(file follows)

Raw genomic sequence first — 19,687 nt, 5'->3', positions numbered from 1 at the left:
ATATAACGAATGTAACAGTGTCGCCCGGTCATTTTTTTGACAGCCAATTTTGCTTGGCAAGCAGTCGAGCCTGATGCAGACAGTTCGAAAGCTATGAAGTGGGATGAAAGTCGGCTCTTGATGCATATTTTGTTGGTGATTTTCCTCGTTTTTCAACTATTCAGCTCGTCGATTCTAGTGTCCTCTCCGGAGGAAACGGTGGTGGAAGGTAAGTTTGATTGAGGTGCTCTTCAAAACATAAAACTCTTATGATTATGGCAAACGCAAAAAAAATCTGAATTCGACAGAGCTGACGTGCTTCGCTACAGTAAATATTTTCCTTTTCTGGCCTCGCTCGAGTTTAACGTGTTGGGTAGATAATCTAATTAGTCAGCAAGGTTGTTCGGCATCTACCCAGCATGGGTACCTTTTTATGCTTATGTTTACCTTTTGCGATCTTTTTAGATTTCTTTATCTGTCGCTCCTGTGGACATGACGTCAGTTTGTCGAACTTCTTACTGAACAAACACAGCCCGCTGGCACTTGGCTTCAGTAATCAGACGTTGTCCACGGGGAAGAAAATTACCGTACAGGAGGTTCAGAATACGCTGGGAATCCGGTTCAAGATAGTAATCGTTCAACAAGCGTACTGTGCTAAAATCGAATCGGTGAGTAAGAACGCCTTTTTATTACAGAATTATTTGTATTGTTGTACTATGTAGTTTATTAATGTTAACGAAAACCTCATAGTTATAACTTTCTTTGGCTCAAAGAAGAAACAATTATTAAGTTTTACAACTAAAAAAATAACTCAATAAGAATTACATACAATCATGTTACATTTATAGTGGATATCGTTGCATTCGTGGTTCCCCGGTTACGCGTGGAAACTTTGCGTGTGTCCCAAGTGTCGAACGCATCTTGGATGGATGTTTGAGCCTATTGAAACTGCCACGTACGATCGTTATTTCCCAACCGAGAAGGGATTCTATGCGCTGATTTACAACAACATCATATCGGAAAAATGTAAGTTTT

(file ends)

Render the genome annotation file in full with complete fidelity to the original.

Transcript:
Raw genomic sequence first — 19,687 nt, 5'->3', positions numbered from 1 at the left:
ATATAACGAATGTAACAGTGTCGCCCGGTCATTTTTTTGACAGCCAATTTTGCTTGGCAAGCAGTCGAGCCTGATGCAGACAGTTCGAAAGCTATGAAGTGGGATGAAAGTCGGCTCTTGATGCATATTTTGTTGGTGATTTTCCTCGTTTTTCAACTATTCAGCTCGTCGATTCTAGTGTCCTCTCCGGAGGAAACGGTGGTGGAAGGTAAGTTTGATTGAGGTGCTCTTCAAAACATAAAACTCTTATGATTATGGCAAACGCAAAAAAAATCTGAATTCGACAGAGCTGACGTGCTTCGCTACAGTAAATATTTTCCTTTTCTGGCCTCGCTCGAGTTTAACGTGTTGGGTAGATAATCTAATTAGTCAGCAAGGTTGTTCGGCATCTACCCAGCATGGGTACCTTTTTATGCTTATGTTTACCTTTTGCGATCTTTTTAGATTTCTTTATCTGTCGCTCCTGTGGACATGACGTCAGTTTGTCGAACTTCTTACTGAACAAACACAGCCCGCTGGCACTTGGCTTCAGTAATCAGACGTTGTCCACGGGGAAGAAAATTACCGTACAGGAGGTTCAGAATACGCTGGGAATCCGGTTCAAGATAGTAATCGTTCAACAAGCGTACTGTGCTAAAATCGAATCGGTGAGTAAGAACGCCTTTTTATTACAGAATTATTTGTATTGTTGTACTATGTAGTTTATTAATGTTAACGAAAACCTCATAGTTATAACTTTCTTTGGCTCAAAGAAGAAACAATTATTAAGTTTTACAACTAAAAAAATAACTCAATAAGAATTACATACAATCATGTTACATTTATAGTGGATATCGTTGCATTCGTGGTTCCCCGGTTACGCGTGGAAACTTTGCGTGTGTCCCAAGTGTCGAACGCATCTTGGATGGATGTTTGAGCCTATTGAAACTGCCACGTACGATCGTTATTTCCCAACCGAGAAGGGATTCTATGCGCTGATTTACAACAACATCATATCGGAAAAATGTAAGTTTT